A life in threes

Tag: connections

Today is Wednesday.

Out on my walk today, I’d been having thoughts about Mr. Wednesday.

And two songs immediately came up on shuffle from my playlist

One after the other

Both are by Fever Ray:


The God Phone, and the Devil in the details.

This past Saturday, I went to a local craftsperson/artisan event that was being held downtown from where I live.

Part of the reason for the event was to inspire folks to begin their holiday shopping locally, and I was happy to see that a lot of the shops along the main street were open and busy as a result of this event.

I also discovered a few (new to me) local stores that I realized that I hadn’t even known existed so close to my home.

So, as I was browsing in an antique store that I’d never thought to explore, I came across so many battered (yet  overpriced) mundane items that filled me with childhood nostalgia.

One such item was a bulky black rotary telephone that reminded me of the one that sat on the side table in my Nana’s front hall in the early 70’s.

It looked just like the one that I had been warned by my Nana was a Very Important Thing that I must never play with.

It also made a very deep, jangling ring, and I remember being a bit terrified by the look of it and the sound of it when it rang.

I vaguely recall her explanations about how this telephone was a Very Important Thing for Hearing the Voices of Those Who Are Very Far Away, so I chuckle to think of it now, but I remember being entirely convinced in my young child-mind that only God would ever call my Nana on that phone.

And besides, how I understood it, it seemed to me that God was definitely a Someone Not to be trifled with, as well as Someone with a Voice, from Very Far Away.


As I was mulling over that particular memory, and clumsily trying avoid disaster as I navigated the narrow spaces between the jumbled collections of antiques and the steady stream of my fellow-browsers, I found myself inevitably being jostled toward china cabinets that lined the farthest wall.  I wasn’t the slightest bit interested in looking at shelves of dusty, gilt-edged dishes and bric-a-brac, until something caught my eye:


At first glance, I’d assumed that this brass match-holder (to be mounted near a fireplace) was supposed to depict the face of the Devil or an imp – and I would still say so – but upon inspection of the tag, I saw something else written there.

While I tried several times to capture a good angle that would allow a view of both the face and the tag, I couldn’t get it all within the frame.

The tag reads:


Brass “Norse Wind God”

Match Holder


Doing more research on this piece through the Internet/Google – I went to Amazon sold lists, various antique websites, Pinterest, and eBay – this piece is listed as depicting any of several Beings: the Devil, Pan, Dionysus/Bacchus, and the Green Man.

One seller on eBay refers to it as a ‘Fire-God/Imp Match-holder.’

Another seller on an antique website refers to this face as ‘Zeus’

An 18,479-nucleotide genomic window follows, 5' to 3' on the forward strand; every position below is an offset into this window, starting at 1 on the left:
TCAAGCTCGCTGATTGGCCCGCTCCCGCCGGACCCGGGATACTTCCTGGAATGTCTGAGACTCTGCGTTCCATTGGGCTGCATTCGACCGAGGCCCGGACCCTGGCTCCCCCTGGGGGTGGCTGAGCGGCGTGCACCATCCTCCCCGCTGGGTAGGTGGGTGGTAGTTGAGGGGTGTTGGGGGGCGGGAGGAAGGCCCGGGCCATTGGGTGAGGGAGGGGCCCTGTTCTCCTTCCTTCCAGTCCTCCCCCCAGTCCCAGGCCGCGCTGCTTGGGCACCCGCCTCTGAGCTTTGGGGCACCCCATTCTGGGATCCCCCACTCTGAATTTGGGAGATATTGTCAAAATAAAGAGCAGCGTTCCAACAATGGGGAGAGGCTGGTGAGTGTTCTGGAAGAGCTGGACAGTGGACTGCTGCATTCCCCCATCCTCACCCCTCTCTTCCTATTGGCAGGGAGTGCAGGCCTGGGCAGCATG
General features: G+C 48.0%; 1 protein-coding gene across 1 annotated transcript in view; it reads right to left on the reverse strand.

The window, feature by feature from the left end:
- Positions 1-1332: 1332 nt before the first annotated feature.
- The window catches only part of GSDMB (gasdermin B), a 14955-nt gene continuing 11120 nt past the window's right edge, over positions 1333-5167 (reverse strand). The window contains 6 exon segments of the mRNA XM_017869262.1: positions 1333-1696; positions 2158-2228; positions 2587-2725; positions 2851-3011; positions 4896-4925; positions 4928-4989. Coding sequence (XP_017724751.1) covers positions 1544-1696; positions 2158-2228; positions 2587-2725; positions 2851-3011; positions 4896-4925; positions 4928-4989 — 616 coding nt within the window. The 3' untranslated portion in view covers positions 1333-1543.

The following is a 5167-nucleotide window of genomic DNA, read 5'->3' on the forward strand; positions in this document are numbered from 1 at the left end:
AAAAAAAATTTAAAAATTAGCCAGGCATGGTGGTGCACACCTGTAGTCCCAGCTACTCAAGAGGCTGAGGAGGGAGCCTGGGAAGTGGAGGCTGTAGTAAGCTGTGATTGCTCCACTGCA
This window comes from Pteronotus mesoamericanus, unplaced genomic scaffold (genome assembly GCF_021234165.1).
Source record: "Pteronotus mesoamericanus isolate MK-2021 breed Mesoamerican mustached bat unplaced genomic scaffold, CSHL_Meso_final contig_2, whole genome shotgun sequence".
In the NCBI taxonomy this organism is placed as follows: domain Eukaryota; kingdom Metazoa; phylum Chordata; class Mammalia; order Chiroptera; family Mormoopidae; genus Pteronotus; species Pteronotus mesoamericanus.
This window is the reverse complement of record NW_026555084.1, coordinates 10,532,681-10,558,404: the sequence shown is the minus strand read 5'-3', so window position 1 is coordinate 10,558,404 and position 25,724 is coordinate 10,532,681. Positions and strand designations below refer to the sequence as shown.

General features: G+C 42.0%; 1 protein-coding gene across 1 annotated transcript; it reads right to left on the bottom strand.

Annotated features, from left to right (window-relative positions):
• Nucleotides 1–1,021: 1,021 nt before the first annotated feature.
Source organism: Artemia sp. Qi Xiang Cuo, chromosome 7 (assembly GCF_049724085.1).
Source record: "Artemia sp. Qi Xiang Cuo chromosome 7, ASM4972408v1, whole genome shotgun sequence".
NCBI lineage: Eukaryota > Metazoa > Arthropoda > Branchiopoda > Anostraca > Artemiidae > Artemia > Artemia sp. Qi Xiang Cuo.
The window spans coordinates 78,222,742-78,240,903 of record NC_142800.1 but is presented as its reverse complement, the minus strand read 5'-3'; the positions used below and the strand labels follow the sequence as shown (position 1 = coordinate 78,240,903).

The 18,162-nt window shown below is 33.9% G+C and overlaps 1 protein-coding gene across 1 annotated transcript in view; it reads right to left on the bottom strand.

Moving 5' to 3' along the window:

I was very taken aback to see ‘Norse Wind God’ however…because I know Who I thought of when I read that on the tag.


Syncretism, anyone?

(PS: Loki seemed left out of all that reaching for description of  ‘the possible Deity’ depicted on this antique match-safe — and I found that surprising, too.)


Most people do not understand that their true power lies in releasing resistance, which is the only obstacle to their true power!

We want you to breathe rather than try, to relax rather than offer effort, to smile rather than struggle, to be rather than do.

For your true power is experienced only from inside the Vortex……

~ Abraham Hicks

FPG Friday: A Koan and its Message – Anoja Seeks the Self

On Friday, I sat by the plug in the dining hall, waiting for my iPhone battery to charge.

To pass the time while I waited, I continued to read the Kindle sample from The Hidden Lamp: Stories from Twenty-Five Centuries of Awakened Women, as compiled and edited by Zenshin Florence Caplow and Reigetsu Susan Moon.

‘Anoja Seeks the Self’ is the second koan discussed in the sample.  It is listed as being from India, 6th Century, BCE.

The gist of the koan, as I interpreted it:

Anoja seeks Buddha, after her husband, the king, Mahakappina, has left her and all of the kingdom to her, to seek Buddha.

Anoja thought to herself, ‘Surely, Buddha’s message, is not just for men.  I will go seek him.’

When she arrived, she heard the Buddha’s message, and she and her retinue sought and became the first of the four levels of Buddhist realization (‘stream-enterers’).

Meanwhile, Buddha had turned her husband invisible, and then,  Buddha asked Anoja:

 Do you seek the king (your husband) or do you seek the nature of the self?

Without hesitation, Anoja answered that she chose to seek the nature of her self.

Anoja knew that self-knowledge is a richer treasure, and more precious than any other in the kingdom.

More precious than any in the universe, in fact.


Upon reading this koan, several thoughts occurred to me, and suddenly gelled into a coherent whole that hinged upon the concepts related specifically to the word, precious.